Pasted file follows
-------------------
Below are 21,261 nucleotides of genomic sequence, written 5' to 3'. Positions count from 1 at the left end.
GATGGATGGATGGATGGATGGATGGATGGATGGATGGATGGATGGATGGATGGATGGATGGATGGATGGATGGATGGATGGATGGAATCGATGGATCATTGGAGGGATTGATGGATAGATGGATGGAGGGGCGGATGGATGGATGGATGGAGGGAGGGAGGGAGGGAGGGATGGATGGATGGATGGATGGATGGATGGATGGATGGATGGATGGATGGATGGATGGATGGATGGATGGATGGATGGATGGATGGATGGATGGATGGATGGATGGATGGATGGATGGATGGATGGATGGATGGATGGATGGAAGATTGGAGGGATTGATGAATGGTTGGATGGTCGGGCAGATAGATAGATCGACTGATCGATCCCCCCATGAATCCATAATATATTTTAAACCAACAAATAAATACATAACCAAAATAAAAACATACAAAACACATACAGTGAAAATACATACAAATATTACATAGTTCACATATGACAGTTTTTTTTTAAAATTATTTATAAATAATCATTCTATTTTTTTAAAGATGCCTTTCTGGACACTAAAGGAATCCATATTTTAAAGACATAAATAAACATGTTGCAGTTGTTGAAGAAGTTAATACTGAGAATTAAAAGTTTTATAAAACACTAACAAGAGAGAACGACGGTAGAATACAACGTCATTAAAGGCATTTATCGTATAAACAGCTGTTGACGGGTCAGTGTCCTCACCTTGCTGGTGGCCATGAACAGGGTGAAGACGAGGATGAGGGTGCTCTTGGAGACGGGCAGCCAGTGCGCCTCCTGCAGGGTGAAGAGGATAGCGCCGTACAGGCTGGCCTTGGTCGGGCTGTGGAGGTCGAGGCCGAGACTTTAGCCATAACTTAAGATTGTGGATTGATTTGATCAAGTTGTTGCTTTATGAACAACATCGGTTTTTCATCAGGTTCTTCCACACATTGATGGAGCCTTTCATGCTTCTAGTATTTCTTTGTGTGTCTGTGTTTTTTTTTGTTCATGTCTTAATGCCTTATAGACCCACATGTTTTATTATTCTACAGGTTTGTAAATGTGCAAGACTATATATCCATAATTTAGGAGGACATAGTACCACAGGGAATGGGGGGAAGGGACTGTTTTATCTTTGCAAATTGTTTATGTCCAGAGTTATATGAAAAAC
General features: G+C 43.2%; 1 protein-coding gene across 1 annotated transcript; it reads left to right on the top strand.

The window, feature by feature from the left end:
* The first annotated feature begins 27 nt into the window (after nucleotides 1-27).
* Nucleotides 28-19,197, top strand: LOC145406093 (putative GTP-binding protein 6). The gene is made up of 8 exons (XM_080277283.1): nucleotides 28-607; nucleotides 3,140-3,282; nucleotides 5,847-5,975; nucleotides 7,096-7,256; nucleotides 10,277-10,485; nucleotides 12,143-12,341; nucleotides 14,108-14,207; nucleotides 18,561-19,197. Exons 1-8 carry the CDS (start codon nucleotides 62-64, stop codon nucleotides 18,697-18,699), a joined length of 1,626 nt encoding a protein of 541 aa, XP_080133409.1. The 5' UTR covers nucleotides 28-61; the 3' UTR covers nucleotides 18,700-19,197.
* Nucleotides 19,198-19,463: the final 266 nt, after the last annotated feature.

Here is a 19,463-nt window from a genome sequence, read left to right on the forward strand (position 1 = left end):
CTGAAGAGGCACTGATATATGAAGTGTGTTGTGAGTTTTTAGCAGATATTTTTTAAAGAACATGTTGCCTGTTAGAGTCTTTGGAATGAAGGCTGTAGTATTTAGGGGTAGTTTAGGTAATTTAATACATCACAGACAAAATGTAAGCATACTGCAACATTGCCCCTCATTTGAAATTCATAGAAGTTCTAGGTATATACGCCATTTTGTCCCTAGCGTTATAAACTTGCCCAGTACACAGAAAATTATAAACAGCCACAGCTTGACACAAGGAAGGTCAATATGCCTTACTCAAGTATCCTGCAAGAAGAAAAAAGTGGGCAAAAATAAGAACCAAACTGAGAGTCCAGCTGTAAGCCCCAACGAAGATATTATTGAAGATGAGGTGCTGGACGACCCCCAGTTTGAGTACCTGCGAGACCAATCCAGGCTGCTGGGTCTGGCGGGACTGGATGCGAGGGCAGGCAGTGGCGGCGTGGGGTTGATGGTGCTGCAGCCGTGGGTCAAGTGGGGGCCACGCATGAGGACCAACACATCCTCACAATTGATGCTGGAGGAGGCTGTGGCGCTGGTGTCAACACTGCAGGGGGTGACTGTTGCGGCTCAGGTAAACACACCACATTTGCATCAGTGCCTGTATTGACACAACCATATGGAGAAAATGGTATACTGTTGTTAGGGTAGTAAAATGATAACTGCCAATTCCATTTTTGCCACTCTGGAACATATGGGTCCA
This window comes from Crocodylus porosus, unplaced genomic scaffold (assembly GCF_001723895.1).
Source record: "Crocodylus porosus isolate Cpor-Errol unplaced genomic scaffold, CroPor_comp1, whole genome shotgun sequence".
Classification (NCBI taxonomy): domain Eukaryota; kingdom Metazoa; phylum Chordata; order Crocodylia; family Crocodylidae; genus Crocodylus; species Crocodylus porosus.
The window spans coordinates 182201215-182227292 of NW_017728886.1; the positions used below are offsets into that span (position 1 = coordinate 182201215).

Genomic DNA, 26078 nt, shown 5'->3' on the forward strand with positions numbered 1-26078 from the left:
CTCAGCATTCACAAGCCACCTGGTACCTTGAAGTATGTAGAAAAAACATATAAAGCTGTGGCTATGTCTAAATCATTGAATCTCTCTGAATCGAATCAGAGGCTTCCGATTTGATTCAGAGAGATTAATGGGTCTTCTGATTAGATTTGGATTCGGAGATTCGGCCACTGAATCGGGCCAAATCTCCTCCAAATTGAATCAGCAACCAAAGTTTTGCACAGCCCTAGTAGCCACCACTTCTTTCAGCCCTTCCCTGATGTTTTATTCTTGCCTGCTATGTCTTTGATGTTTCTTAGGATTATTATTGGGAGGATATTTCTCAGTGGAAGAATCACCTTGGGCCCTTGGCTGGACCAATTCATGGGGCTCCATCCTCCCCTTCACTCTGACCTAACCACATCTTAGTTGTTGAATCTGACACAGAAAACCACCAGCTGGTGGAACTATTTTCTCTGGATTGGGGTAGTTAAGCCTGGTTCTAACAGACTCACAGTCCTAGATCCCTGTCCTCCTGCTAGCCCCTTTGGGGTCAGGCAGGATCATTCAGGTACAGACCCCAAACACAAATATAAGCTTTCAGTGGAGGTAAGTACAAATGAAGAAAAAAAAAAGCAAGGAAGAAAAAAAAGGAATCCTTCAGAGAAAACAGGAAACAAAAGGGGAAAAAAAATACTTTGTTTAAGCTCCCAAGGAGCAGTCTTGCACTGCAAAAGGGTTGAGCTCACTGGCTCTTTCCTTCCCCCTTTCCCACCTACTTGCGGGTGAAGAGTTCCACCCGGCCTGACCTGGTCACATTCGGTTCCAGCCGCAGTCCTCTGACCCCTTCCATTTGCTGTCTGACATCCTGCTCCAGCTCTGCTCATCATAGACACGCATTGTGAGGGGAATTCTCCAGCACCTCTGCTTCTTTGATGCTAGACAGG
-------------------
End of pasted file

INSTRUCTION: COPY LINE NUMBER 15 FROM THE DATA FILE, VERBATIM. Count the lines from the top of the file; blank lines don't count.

CTCAGCATTCACAAGCCACCTGGTACCTTGAAGTATGTAGAAAAAACATATAAAGCTGTGGCTATGTCTAAATCATTGAATCTCTCTGAATCGAATCAGAGGCTTCCGATTTGATTCAGAGAGATTAATGGGTCTTCTGATTAGATTTGGATTCGGAGATTCGGCCACTGAATCGGGCCAAATCTCCTCCAAATTGAATCAGCAACCAAAGTTTTGCACAGCCCTAGTAGCCACCACTTCTTTCAGCCCTTCCCTGATGTTTTATTCTTGCCTGCTATGTCTTTGATGTTTCTTAGGATTATTATTGGGAGGATATTTCTCAGTGGAAGAATCACCTTGGGCCCTTGGCTGGACCAATTCATGGGGCTCCATCCTCCCCTTCACTCTGACCTAACCACATCTTAGTTGTTGAATCTGACACAGAAAACCACCAGCTGGTGGAACTATTTTCTCTGGATTGGGGTAGTTAAGCCTGGTTCTAACAGACTCACAGTCCTAGATCCCTGTCCTCCTGCTAGCCCCTTTGGGGTCAGGCAGGATCATTCAGGTACAGACCCCAAACACAAATATAAGCTTTCAGTGGAGGTAAGTACAAATGAAGAAAAAAAAAAGCAAGGAAGAAAAAAAAGGAATCCTTCAGAGAAAACAGGAAACAAAAGGGGAAAAAAAATACTTTGTTTAAGCTCCCAAGGAGCAGTCTTGCACTGCAAAAGGGTTGAGCTCACTGGCTCTTTCCTTCCCCCTTTCCCACCTACTTGCGGGTGAAGAGTTCCACCCGGCCTGACCTGGTCACATTCGGTTCCAGCCGCAGTCCTCTGACCCCTTCCATTTGCTGTCTGACATCCTGCTCCAGCTCTGCTCATCATAGACACGCATTGTGAGGGGAATTCTCCAGCACCTCTGCTTCTTTGATGCTAGACAGG